The blood-testing company Theranos had been around for 12 years before questions started getting raised about its services. The company, however, had a long history of deceptive practices.
In the Wall Street Journal investigative reporter John Carreyrou's new book, "Bad Blood: Secrets and Lies in a Silicon Valley Startup," he describes a demonstration of the technology in 2006 in which recorded blood-testing results were presented as real-time results.
During a demonstration in Switzerland, he wrote, one of the readers malfunctioned and a fake result was sent over from California.
While Theranos was founded in 2003, questions didn't take hold about the company until nearly 12 years later when the Wall Street Journal investigative reporter John Carreyrou started poking holes into the company's claims about its new blood tests.
The tests, which required a much smaller amount of blood than a normal blood test, had been touted as being able to work across hundreds of tests for things as varied as potassium levels or diagnosing herpes.
But as Carreyrou outlines in his new book, "Bad Blood: Secrets and Lies in a Silicon Valley Startup," trouble was brewing years earlier.
Back in 2006, about three years after the company got off the ground, Theranos' founder, Elizabeth Holmes, gave a demonstration to the pharmaceutical giant Novartis in Switzerland. The demonstration, by all accounts, was a success. But the Theranos employees who had been on the trip didn't seem too excited, noticed Theranos' chief financial officer at the time, Henry Mosley.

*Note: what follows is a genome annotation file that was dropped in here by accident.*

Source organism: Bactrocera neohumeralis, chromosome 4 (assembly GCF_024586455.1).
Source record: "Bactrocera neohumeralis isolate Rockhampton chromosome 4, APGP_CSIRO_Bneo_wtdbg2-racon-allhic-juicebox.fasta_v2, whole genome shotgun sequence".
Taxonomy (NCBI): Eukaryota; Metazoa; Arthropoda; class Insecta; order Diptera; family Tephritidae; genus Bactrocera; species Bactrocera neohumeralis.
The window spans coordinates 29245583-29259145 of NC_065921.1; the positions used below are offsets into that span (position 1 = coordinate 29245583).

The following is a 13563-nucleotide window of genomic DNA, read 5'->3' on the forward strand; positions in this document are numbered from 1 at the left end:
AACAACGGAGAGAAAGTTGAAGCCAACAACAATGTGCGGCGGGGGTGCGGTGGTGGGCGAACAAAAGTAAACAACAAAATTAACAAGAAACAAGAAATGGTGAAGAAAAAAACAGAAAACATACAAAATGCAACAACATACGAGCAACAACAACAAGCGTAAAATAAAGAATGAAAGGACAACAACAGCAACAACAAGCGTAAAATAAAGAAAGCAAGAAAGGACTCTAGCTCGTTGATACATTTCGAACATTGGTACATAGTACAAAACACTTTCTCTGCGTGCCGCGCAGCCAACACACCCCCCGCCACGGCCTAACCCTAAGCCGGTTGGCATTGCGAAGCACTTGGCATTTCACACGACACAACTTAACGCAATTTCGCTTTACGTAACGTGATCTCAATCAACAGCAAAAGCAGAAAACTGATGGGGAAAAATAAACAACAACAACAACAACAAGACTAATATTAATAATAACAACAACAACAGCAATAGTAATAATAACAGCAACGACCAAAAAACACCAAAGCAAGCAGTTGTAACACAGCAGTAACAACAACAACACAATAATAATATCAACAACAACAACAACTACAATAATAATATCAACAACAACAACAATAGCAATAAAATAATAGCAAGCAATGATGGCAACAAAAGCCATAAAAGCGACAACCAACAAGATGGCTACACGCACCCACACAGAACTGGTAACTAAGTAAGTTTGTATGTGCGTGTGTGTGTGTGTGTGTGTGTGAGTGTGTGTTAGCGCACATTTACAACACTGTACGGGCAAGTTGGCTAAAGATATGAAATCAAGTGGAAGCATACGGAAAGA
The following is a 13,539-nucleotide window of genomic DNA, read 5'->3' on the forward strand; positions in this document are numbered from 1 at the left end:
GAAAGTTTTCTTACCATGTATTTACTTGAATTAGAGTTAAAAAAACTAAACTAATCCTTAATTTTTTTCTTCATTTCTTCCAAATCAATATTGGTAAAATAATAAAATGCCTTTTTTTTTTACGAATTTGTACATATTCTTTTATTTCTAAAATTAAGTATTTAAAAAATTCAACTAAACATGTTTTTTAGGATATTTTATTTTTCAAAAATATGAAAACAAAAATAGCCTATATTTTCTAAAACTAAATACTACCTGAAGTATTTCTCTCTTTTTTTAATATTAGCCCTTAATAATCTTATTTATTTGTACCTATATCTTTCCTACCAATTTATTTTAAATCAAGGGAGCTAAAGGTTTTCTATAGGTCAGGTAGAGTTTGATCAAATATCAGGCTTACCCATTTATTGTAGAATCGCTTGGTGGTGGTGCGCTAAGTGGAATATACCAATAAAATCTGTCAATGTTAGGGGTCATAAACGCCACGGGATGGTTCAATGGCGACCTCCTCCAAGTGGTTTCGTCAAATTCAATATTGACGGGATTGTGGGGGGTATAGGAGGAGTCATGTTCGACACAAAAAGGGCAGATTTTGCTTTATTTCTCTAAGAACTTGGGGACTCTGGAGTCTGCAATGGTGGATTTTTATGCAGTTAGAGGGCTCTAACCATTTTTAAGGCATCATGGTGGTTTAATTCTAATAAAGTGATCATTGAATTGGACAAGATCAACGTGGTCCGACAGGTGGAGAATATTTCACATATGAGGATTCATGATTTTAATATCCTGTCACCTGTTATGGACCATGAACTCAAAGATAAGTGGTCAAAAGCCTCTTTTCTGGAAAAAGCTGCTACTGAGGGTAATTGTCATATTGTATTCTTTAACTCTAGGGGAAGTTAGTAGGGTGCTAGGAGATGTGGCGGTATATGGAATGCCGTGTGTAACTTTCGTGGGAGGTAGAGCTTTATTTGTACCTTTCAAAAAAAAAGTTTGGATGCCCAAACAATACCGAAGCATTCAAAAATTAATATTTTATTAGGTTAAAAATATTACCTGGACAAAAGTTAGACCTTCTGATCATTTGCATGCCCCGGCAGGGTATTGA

That, according to Carreyrou, is because the blood-testing system the team had demonstrated in Switzerland didn't always work. To mask the problem, the team had recorded results that could be displayed during a demo to investors. Mosley wanted to know whether that happened at the Novartis meeting.
Here's how Carreyrou recounts it in the book:
"Mosley couldn't get a straight answer from anyone, but he now suspected some similar sleight of hand. And he was right. One of the two readers Elizabeth took to Switzerland had malfunctioned when they got there. The employees she brought with her had stayed up all night trying to get it to work. To mask the problem during the demo the next morning, Tim Kemp's team in California had beamed over a fake result."
After Mosley learned this, he brought it up to Holmes, who Carreyrou said acknowledged there had been an issue but didn't seem bothered by it. But when he brought up his suspicions during meetings with investors, Holmes' tone changed, Carreyrou said, and he was fired.
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